A quick stroll down the oil aisle at your favorite auto parts store can be overwhelming.
There are literally over 100 different options to choose from.
Two of the most common oils you’ll encounter are 5w30 and 10w30.
In this article we break down the difference between the two and help you decide which one is right for your engine.
It is important to point out that you should always use the oil that is recommended in your owner’s manual. OK, let’s continue…
What Do the Numbers Mean?
Most cars and trucks on the road today use multi-grade oil. Both 5w30 and 10w30 are multi-grade products.
This means they are designed to perform at both cold starting temperatures and normal operation temperatures of 210° F without sacrificing performance.
The first number in the viscosity grade is the low temperature, winter rating (i.e. 5w and 10w).
In fact, that’s what the “W” stands for: Winter.
Multi-grade oils are designed to be thin in cold weather so your engine gets the protection it needs while the engine is still warming up.
The second number in the viscosity grade is the high temperature rating (i.e. 30).
The viscosity is measured at 210° F to represent the normal operating temperature of an engine.
When trying to decide between 5w30 and 10w30 you’ll need to consider the temperatures where you live and the age of your engine.
5w30 oil is designed to operate at ambient temperatures as low as -30 degrees Celsius (-22 degrees Fahrenheit) – making it a great choice if you live in cold climates such as the Northeastern United States or Canada.
5w30 is also a great choice if you live in warm climates that reach up to 35 degrees Celsius or 95 degrees Fahrenheit.
In general, 5w30 is a great multigrade oil designed to meet the demands of almost any temperature in both warm and cold climates.
10w30, however, has a smaller temperature window.
It will perform best at temperatures above -18 degrees Celsius (0 degrees Fahrenheit) and below 30 degrees Celsius (86 degrees Fahrenheit). (Source)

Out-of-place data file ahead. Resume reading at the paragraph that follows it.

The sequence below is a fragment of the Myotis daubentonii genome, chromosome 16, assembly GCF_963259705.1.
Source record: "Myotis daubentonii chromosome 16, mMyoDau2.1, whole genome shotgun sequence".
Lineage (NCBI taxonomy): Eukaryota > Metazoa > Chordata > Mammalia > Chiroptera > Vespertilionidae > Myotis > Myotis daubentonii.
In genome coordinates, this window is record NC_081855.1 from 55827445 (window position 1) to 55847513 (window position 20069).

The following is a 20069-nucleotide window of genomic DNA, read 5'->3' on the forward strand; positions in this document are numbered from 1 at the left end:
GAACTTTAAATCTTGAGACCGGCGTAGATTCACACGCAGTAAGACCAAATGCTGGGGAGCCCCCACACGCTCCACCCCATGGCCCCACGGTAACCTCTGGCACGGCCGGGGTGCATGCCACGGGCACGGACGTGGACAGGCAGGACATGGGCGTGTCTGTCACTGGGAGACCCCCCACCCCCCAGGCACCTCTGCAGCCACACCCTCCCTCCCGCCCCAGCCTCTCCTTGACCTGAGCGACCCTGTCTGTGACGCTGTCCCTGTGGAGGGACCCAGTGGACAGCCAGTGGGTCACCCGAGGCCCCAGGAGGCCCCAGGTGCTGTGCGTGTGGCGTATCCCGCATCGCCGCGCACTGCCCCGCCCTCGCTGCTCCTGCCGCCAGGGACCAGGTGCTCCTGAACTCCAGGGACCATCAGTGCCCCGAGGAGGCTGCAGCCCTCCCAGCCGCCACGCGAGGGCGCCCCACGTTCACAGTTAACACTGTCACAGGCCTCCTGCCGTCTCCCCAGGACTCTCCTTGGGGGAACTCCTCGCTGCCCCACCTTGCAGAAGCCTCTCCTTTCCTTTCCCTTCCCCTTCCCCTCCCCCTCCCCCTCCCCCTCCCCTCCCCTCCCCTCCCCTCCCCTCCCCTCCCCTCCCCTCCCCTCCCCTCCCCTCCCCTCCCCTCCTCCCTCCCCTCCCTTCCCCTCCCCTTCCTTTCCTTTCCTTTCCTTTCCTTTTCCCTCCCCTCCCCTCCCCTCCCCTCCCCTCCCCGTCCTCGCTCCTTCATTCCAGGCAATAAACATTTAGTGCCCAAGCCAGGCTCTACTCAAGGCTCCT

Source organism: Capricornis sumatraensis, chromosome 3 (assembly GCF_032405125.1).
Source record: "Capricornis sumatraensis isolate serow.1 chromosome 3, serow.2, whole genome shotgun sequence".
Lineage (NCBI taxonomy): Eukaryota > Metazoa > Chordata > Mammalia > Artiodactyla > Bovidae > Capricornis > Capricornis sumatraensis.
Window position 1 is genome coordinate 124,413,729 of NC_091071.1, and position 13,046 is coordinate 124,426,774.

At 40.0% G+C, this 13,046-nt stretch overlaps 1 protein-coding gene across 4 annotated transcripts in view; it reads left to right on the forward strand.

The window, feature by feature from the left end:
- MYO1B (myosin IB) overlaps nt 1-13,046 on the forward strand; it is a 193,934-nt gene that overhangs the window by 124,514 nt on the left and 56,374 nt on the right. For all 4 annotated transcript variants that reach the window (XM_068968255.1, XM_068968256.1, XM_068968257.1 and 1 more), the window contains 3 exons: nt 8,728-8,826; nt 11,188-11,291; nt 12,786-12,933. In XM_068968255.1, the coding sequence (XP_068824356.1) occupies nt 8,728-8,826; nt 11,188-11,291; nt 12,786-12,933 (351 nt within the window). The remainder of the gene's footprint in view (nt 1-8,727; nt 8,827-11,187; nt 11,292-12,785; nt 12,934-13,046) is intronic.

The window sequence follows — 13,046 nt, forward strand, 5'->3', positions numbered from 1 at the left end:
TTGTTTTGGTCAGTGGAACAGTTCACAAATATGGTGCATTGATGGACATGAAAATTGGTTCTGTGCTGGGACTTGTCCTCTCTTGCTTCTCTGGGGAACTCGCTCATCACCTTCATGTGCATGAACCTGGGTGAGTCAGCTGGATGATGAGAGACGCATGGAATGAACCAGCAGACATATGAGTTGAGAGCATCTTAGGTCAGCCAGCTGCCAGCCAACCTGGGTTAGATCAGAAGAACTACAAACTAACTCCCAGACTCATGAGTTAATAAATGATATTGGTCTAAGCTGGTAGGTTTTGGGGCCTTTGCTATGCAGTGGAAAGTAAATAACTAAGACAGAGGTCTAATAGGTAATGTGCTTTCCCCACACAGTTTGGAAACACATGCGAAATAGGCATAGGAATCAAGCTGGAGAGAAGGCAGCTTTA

What is Viscosity?
The numbers on each bottle of oil (5w, 10w and 30) are representations of the product’s viscosity.
Simply put, viscosity measures a liquid’s resistance to flow (aka its thickness).
A higher viscosity oil, such as 10w30, will flow slower at low temperatures compared to a lower viscosity oil like 5w30.
This is important because viscosity changes as temperatures change.
Viscosity decreases as the temperature of the oil increases.
A higher viscosity or thicker oil will seal better than a low viscosity oil. A thicker oil will also provide better lubrication of critical engine parts.
Oil also plays an important role in fuel efficiency. High viscosity oils, like 10w30, are thicker which creates more drag on the engine parts and reduces engine performance. This additional resistance caused by the oil can increase fuel consumption and reduce fuel efficiency.
5w30 is a great multigrade oil for use in low starting temperatures as well as high summer temperatures. It is also more fuel efficient since it creates less drag on the bearings and moving engine parts.
10w30 is thicker and may provide better sealing capability for older engines. As engines get older, their clearances widen and require a thicker oil for better protection.
That being said, you should always use the engine oil specified in your owner’s manual.